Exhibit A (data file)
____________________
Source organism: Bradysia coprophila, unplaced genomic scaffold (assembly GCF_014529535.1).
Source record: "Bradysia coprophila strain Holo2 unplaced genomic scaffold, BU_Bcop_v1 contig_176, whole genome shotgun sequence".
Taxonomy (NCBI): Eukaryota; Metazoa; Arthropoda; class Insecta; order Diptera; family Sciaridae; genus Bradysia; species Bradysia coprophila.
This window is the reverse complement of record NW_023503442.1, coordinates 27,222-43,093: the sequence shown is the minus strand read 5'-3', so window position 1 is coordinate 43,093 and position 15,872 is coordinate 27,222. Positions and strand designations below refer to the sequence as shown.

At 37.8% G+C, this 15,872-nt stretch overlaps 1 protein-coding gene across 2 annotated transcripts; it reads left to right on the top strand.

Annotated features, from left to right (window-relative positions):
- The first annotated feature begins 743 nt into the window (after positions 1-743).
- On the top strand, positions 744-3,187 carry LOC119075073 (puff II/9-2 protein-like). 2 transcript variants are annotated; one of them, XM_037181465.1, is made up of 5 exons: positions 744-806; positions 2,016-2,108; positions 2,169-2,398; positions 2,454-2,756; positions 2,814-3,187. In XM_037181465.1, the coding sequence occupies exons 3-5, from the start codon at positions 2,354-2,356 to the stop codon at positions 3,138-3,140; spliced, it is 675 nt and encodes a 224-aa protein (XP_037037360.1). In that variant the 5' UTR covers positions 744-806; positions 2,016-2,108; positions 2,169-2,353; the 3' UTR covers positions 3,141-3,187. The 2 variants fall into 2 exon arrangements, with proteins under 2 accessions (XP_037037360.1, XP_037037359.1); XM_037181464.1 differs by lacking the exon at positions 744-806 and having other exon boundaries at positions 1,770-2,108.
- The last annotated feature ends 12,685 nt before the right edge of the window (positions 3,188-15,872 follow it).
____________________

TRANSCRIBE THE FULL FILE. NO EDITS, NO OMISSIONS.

Source organism: Bradysia coprophila, unplaced genomic scaffold (assembly GCF_014529535.1).
Source record: "Bradysia coprophila strain Holo2 unplaced genomic scaffold, BU_Bcop_v1 contig_176, whole genome shotgun sequence".
Taxonomy (NCBI): Eukaryota; Metazoa; Arthropoda; class Insecta; order Diptera; family Sciaridae; genus Bradysia; species Bradysia coprophila.
This window is the reverse complement of record NW_023503442.1, coordinates 27,222-43,093: the sequence shown is the minus strand read 5'-3', so window position 1 is coordinate 43,093 and position 15,872 is coordinate 27,222. Positions and strand designations below refer to the sequence as shown.

At 37.8% G+C, this 15,872-nt stretch overlaps 1 protein-coding gene across 2 annotated transcripts; it reads left to right on the top strand.

Annotated features, from left to right (window-relative positions):
- The first annotated feature begins 743 nt into the window (after positions 1-743).
- On the top strand, positions 744-3,187 carry LOC119075073 (puff II/9-2 protein-like). 2 transcript variants are annotated; one of them, XM_037181465.1, is made up of 5 exons: positions 744-806; positions 2,016-2,108; positions 2,169-2,398; positions 2,454-2,756; positions 2,814-3,187. In XM_037181465.1, the coding sequence occupies exons 3-5, from the start codon at positions 2,354-2,356 to the stop codon at positions 3,138-3,140; spliced, it is 675 nt and encodes a 224-aa protein (XP_037037360.1). In that variant the 5' UTR covers positions 744-806; positions 2,016-2,108; positions 2,169-2,353; the 3' UTR covers positions 3,141-3,187. The 2 variants fall into 2 exon arrangements, with proteins under 2 accessions (XP_037037360.1, XP_037037359.1); XM_037181464.1 differs by lacking the exon at positions 744-806 and having other exon boundaries at positions 1,770-2,108.
- The last annotated feature ends 12,685 nt before the right edge of the window (positions 3,188-15,872 follow it).